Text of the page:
I know it’s been a while since I wrote a review. I wrote this short one (for me, that is) on the wonderful A Majority of One. It stars Rosalind Russell (of course) and veteran actor Alec Guinness, who was known for more than just being Obi-Wan Kenobi in the Star Wars series. This was one of the first films Rosalind Russell filmed after her smash hit Auntie Mame in 1958. Unfortunately, she struggled with some health problems that came her way right after filming Auntie Mame. She was out of commission for the next 3 years, but she bounced back like the resilient woman she was. She filmed several movie versions of famous plays in the 1960s, such as Gypsy, Five Finger Exercise, and Oh Dad, Poor Dad, Mamma’s Hung You in the Closet and I’m Feelin’ So Sad (and what a mouthful that one is!). But I think one of the most heartfelt and beautiful renditions she did of a play was in A Majority of One.
Although originally played by true blue Jewish actress Gertrude Berg, Roz, with her Catholic background, had an amazing transformation.” Her New York (but also a little European) Jewish inflections are rather genuine, considering everything. She put her heart and soul into this role, trying her best to make it authentic. She says Jewish prayers, she speaks like New York Jews do, and even spouts a Yiddish word now and then. I had seen most of her films up to this point and although it was hard to get used to, I came to LOVE this character.
A Majority of One concerns a Jewish widow, a Japanese businessman, and the prejudices present during this time between the two very different people. In a small Brooklyn apartment lives a Jewish widow named Bertha Jacoby. She lives mostly around other Jewish people, certainly not mixing on a daily basis with people of different cultural backgrounds. She has a daughter named Alice, who is married to a diplomat named Jerry Black. Jerry and “Mama,” as they both call her, clash sometimes. When she finds out that they will be leaving for another diplomatic assignment in Japan, she is taken aback. Having a son who died in World War II “at the hands of” Japanese men (according to her), she is not happy. She harbors deep prejudice for the Japanese, even though so much time has passed. In spite of all this, they are able to convince Mama to accompany them to Tokyo and live with them.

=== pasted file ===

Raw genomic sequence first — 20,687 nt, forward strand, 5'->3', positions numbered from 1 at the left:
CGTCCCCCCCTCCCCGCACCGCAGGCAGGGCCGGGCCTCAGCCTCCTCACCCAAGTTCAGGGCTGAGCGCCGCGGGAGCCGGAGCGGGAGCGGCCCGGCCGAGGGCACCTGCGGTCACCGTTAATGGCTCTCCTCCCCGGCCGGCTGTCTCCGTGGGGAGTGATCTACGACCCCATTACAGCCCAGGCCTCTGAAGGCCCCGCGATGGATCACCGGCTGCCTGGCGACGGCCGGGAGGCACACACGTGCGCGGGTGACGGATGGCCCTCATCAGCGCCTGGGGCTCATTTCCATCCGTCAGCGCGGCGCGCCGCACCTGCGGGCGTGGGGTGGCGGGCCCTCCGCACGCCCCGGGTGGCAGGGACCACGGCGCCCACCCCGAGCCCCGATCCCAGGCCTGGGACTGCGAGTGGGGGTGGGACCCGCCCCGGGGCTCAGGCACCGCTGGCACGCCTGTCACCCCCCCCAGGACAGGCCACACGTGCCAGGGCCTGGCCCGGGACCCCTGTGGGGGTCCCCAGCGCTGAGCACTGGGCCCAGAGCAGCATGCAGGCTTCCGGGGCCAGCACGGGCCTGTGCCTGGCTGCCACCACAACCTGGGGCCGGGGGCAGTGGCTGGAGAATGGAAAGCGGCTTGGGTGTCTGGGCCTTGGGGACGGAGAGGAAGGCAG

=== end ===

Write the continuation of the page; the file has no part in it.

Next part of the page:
She doesn’t have a very good boat trip abroad. But things change when she meets Mr. Asano, a very important Japanese businessman. Granted, this “Japanese” man is played by a white British man (Alec Guinness), but that’s how it was played on Broadway as well. It might be done differently today, but if we can get past how wrong this actually is, we can enjoy the story. First impressions can be tough. She is very cold to him when he does nice things for her, like picking up something she dropped on the floor. He is as polite as can be and over time, he doesn’t understand why she treats him this way. They have a serious conversation about the war. He tells her he lost a loved one in the war, too. But do we need to blame every Japanese and every American living today for the atrocities of war? She softens toward him and they share a beautiful friendship. She is finally having fun for the first time in a while, but her daughter and son-in-law don’t like it. Mr. Asano is actually someone Jerry has to deal with when he gets to Japan. He doesn’t appreciate how cozy they’re getting. Mama agrees to cut off ties with Mr. Asano if it’ll make her children happy, but she reminds them they called her a bigot before, and now they are the ones who are prejudiced.